A privileged communication may be defined to be a statement or charge, defamatory of the character of another, but made under such circumstances as to rebut the legal inference of malice. ( Klinck v. Colby, 46 N.Y. 427; Hamilton v. Eno, 81 id. 116; Lewis v. Chapman, 16 id. 374.) The charge in question was one of that character, and the burden was thrown upon the plaintiff of giving proof of actual malice sufficient to take the case to the jury. Whether the plaintiff met the requirements of the case in this respect rendered it necessary to examine the testimony more minutely than usually falls within the province of this court, and we think she has not.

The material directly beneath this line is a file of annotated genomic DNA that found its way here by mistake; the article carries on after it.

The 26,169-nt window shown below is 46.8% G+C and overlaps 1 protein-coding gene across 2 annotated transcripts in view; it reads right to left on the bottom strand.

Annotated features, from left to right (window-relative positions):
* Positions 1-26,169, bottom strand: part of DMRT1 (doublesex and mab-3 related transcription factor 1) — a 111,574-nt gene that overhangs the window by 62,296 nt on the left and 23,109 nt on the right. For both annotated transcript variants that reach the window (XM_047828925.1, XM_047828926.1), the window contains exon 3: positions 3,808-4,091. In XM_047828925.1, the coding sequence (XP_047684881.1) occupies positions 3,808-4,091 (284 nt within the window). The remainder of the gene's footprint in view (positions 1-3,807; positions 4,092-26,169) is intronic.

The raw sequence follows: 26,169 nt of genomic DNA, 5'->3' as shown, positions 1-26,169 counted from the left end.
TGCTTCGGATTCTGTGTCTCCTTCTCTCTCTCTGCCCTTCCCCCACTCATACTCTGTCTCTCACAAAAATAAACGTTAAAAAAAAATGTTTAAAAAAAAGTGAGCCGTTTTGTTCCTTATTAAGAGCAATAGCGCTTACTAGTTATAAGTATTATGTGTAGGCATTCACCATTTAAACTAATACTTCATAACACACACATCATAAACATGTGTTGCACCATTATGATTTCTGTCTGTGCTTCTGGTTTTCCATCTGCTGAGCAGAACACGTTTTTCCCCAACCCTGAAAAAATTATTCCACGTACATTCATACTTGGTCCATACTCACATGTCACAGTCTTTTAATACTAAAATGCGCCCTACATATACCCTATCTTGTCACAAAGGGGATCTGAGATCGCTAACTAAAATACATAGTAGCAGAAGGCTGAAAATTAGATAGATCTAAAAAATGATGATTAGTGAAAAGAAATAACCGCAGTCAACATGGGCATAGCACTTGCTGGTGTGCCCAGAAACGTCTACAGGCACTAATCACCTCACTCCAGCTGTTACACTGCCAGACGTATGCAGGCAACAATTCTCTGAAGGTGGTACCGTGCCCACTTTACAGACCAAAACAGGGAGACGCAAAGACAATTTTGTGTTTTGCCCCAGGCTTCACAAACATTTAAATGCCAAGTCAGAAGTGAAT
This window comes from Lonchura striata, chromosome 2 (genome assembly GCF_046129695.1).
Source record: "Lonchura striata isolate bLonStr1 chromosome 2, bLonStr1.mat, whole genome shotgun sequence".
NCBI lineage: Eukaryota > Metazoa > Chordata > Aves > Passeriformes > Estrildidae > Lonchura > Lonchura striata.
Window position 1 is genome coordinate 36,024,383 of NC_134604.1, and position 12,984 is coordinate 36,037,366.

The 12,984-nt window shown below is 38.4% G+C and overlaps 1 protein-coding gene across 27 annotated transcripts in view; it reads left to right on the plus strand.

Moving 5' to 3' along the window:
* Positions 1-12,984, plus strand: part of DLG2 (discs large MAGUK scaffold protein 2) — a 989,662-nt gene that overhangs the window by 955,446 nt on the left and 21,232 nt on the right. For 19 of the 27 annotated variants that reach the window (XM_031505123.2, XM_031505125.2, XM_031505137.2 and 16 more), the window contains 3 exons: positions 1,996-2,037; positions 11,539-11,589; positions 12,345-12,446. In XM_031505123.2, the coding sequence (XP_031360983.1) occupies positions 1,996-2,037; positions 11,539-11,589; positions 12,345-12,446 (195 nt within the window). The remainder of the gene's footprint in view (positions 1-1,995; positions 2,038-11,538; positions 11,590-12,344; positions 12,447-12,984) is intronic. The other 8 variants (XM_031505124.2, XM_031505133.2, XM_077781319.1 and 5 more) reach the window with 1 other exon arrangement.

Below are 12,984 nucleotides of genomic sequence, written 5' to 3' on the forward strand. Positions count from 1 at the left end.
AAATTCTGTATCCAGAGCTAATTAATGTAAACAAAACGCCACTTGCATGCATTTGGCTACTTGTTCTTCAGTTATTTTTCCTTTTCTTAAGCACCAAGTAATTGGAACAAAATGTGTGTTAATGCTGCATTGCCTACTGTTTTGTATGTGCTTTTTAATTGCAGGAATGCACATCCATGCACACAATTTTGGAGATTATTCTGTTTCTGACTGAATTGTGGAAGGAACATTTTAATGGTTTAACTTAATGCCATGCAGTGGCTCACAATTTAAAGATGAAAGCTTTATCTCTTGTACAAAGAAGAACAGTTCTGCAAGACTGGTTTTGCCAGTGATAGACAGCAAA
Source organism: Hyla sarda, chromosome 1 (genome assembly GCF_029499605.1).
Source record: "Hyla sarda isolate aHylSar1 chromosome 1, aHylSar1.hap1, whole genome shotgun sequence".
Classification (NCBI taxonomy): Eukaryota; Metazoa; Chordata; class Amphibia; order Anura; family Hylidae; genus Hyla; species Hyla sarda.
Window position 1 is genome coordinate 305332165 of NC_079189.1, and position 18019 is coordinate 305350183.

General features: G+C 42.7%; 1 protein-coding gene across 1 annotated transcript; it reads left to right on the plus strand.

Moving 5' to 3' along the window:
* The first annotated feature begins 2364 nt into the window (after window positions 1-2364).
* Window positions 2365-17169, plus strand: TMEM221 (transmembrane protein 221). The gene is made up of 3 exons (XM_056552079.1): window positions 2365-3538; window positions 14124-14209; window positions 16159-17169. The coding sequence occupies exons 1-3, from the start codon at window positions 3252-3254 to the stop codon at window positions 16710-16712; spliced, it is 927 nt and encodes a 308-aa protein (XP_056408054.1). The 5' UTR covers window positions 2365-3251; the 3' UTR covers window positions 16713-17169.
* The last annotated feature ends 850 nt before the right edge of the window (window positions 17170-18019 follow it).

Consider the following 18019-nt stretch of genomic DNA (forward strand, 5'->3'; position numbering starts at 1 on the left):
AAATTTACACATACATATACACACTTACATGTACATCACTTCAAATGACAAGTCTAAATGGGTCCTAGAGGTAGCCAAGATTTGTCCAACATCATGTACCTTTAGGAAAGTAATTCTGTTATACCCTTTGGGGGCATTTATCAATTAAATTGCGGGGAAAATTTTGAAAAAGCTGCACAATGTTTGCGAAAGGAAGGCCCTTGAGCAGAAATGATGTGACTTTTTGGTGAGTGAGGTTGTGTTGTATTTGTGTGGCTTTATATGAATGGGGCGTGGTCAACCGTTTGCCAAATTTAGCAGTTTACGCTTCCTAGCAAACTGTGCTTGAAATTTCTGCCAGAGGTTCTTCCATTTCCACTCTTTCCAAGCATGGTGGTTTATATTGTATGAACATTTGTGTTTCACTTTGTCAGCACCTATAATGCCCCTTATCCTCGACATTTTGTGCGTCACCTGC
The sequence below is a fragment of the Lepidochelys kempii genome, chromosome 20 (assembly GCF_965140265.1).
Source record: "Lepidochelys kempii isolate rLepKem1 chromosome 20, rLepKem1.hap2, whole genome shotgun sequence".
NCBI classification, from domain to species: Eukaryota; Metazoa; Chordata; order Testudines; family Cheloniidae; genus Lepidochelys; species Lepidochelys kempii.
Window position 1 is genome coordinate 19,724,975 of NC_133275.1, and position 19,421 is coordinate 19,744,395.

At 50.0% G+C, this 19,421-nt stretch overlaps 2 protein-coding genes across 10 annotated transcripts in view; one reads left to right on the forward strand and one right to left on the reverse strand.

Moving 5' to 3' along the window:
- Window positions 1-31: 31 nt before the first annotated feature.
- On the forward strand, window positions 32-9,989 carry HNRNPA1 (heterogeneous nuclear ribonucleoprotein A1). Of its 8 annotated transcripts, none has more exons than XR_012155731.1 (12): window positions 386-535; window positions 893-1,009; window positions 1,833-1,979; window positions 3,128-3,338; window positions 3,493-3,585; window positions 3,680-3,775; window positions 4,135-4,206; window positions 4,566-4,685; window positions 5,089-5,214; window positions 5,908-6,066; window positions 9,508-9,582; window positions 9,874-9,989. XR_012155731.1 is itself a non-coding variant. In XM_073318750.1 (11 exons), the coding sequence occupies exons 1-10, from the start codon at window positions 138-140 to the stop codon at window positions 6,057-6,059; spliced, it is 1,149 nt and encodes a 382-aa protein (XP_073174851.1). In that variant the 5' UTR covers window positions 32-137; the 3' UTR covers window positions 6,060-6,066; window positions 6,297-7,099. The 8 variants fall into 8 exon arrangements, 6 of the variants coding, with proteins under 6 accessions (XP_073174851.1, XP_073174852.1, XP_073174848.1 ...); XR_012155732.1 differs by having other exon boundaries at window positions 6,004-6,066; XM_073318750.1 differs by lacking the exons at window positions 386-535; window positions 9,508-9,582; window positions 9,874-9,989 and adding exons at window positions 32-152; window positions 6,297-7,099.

The most that can possibly be said is that there was a scintilla of evidence on the question of malice which, under the doctrine of some older cases, was sufficient to carry the question to the jury. But this court is now firmly committed to the more modern and reasonable rule, that where there is no evidence upon an issue before the jury or the weight of evidence is so decidedly preponderating in favor of one side, that a verdict contrary to it would be set aside, it is the duty of the trial judge to nonsuit, or to direct a verdict, as the case may require. In a recent decision in which the opinion was given by Judge GRAY, after an elaborate examination of the authorities, which are there collected, this court has given the fullest assent to the rule. ( Leinkauf v. Lombard, 137 N.Y. 417.) I will only add that, in my opinion, there was much more evidence to submit to the jury in that case than can be found in the record in this upon the questions with respect to which the plaintiff's counsel requested the submission of the case.